This article is part of our Rising Stars Portfolio series.
When I purchased shares of Google (Nasdaq: GOOG ) for my Rising Stars portfolio, I contended that, "Despite its occasional difficulties in avoiding 'evil,' it manages to stay largely positive in often surprising ways." Does the Federal Trade Commission's recent move to formally probe Google on antitrust grounds mean the search giant isn't so socially responsible?
There are few details of the complaints or allegations that the FTC plans to lodge against Google, although we all know of the company's powerful presence in online information. The Wall Street Journal recently cited the infamous "people familiar with the matter," who believe the FTC is probing whether Google has abused its power in Internet search and advertising.
"Abuse" sounds pretty evil -- until you remember that the FTC has gotten this sort of thing wrong before. In 2007, when it tried to block Whole Foods Market's (Nasdaq: WFM ) acquisition of rival Wild Oats on antitrust grounds, I seriously wondered whether FTC regulators actually resided on a different planet. The situation simply made no sense in a real-world context.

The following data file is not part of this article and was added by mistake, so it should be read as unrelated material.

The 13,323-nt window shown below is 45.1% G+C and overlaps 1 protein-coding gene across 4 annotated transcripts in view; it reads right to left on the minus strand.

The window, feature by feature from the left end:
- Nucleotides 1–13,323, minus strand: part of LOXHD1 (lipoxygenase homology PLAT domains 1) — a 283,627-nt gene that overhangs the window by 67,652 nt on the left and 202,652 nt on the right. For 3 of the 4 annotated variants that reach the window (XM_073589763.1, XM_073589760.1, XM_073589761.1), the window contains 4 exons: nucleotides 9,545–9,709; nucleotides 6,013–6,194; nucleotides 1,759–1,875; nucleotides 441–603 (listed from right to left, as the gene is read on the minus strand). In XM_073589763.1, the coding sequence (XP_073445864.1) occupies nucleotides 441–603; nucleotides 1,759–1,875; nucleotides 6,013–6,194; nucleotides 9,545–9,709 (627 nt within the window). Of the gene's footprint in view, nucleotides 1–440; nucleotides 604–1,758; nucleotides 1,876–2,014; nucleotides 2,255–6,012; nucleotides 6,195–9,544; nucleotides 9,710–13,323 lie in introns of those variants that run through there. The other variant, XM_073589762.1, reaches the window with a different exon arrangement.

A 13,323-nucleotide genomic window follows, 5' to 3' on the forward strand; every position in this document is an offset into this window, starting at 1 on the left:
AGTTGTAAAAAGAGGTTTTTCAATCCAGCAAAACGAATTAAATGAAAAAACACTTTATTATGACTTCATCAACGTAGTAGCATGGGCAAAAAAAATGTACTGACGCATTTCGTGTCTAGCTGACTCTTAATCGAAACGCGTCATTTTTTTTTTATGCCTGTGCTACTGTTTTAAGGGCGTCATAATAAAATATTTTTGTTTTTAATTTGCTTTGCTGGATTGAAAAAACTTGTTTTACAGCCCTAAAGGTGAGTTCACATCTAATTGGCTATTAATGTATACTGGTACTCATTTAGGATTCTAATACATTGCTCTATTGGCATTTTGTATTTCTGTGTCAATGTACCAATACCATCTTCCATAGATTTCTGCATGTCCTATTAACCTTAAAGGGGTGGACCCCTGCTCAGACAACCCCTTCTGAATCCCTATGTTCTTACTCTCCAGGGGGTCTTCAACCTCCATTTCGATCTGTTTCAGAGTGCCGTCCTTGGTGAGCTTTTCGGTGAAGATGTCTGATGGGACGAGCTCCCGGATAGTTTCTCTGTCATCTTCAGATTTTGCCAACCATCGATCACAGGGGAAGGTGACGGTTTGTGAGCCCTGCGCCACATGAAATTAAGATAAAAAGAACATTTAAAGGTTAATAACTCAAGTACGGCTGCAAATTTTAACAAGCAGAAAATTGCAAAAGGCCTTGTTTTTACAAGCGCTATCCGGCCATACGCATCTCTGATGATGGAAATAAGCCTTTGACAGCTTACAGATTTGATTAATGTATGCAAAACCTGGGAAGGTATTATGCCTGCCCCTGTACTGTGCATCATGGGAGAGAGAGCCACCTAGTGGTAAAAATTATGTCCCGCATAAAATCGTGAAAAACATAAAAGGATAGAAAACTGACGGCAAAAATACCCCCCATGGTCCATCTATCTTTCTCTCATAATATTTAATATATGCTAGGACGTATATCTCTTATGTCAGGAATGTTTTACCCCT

Even with Whole Foods' acquisition of Wild Oats, consumers still have plenty of options for buying organic and natural foods, including private companies like Trader Joe's, Safeway (NYSE: SWY ) , and even Wal-Mart (NYSE: WMT ) . Oppressed consumers aren't exactly starved for choice.
Similarly, people who want to conduct Internet searches have plenty of options from big, well-known companies like Microsoft (Nasdaq: MSFT ) and Yahoo! (Nasdaq: YHOO ) . It's not like Bing is so very far away; in fact, it takes fewer key strokes to go Bing something. Google's argument that competition "is only one click away" sounds solid to me.
Google isn't a perfect company -- I give much greater credence to privacy concerns about its trove of user data. But I still contend that its positive attributes far outweigh negative ones. The FTC seems to be punishing this company for having a good search product that people choose to use, not protecting users from one market player that forces everyone into its service because there are no other choices. There's nothing evil about having a wicked good product.
Let me know your thoughts on Google's good or evil nature in the comments box below, or participate in my Foolish colleague Tim Beyers' poll: "Does Google Need to Be Broken Up?"
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